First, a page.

In the near future, quantum technology applications, cyber weapons, artificial intelligence, deep fakes, autonomous, and adaptive networked armed drone swarms, to name but few, may interact with one another, nuclear commands and control infrastructures, and the human at the same time. These new and emerging technologies will impact a decision maker’s ability to manage, assimilate, interpret, trust, verify the information, and, ultimately, make a nuclear decision.
This report by the ELN draws on the insights of, and debate among, former high-level nuclear decision-makers and current officials at a virtual pilot-workshop. This was held in January 2021 and was organised by ELN in cooperation with the Oracle Partnership. Based upon a “worst-case scenario”, the event explored the possible impact of predominantly aggregate technologies on nuclear weapon decision-making. It initiated one of four working strands which form a broader project on new technologies and nuclear decision- making undertaken by the ELN.
New and emerging technologies will impact a decision maker’s ability to manage, assimilate, interpret, trust, verify the information, and, ultimately, make a nuclear decision.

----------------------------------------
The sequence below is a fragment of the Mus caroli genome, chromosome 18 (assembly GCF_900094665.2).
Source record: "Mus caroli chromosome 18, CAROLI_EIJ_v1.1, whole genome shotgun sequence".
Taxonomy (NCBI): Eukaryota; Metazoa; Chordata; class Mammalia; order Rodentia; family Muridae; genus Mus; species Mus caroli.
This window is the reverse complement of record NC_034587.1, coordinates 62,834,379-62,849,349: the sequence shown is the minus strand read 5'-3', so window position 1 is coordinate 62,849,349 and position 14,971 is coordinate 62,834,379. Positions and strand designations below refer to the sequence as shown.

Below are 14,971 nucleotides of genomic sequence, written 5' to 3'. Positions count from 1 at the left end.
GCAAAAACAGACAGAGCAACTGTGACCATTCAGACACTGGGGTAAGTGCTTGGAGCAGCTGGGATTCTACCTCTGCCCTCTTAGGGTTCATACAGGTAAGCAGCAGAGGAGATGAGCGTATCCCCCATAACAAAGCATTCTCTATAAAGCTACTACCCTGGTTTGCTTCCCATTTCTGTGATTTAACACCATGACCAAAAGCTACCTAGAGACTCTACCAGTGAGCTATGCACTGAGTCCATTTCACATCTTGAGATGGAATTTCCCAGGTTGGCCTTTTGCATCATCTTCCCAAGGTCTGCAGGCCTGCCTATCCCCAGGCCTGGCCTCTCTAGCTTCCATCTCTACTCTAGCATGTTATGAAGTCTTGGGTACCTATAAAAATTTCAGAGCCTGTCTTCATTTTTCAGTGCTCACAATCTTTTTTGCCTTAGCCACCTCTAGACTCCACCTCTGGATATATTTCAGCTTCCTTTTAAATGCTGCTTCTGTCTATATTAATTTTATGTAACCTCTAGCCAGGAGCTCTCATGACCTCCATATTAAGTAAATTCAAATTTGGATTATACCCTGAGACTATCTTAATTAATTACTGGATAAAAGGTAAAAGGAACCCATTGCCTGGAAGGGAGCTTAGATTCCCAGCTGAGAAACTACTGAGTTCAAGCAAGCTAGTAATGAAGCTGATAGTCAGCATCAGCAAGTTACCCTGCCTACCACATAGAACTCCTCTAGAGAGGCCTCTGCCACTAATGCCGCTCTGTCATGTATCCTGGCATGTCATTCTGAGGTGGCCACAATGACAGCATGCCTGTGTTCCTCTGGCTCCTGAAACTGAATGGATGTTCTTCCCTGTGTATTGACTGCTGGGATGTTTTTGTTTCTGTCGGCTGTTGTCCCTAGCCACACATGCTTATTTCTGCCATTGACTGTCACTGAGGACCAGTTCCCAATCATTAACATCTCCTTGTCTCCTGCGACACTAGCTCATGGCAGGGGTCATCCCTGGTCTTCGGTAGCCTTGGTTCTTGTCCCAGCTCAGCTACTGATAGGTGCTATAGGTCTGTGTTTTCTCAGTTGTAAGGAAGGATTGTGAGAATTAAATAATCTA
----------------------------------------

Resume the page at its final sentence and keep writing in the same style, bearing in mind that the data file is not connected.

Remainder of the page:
The aim of this report is to summarise insights on some of the complexities posed by disruptive technologies and expand on related ideas of challenges, opportunities and pitfalls. At this stage, the focus is on identifying questions, research priorities and perspectives from which to approach nuclear decision-making under technological complexity in our future research. This is the first step towards addressing the problems, exploring strategic options and proposing solutions.
The report does not reflect the view of individual workshop participants, the members of the ELN, or any other institution represented at the meeting.
The opinions articulated above represent the views of the author(s) and do not necessarily reflect the position of the European Leadership Network or any of its members. The ELN’s aim is to encourage debates that will help develop Europe’s capacity to address the pressing foreign, defence, and security policy challenges of our time.
Image: Giphy, Matthew Butler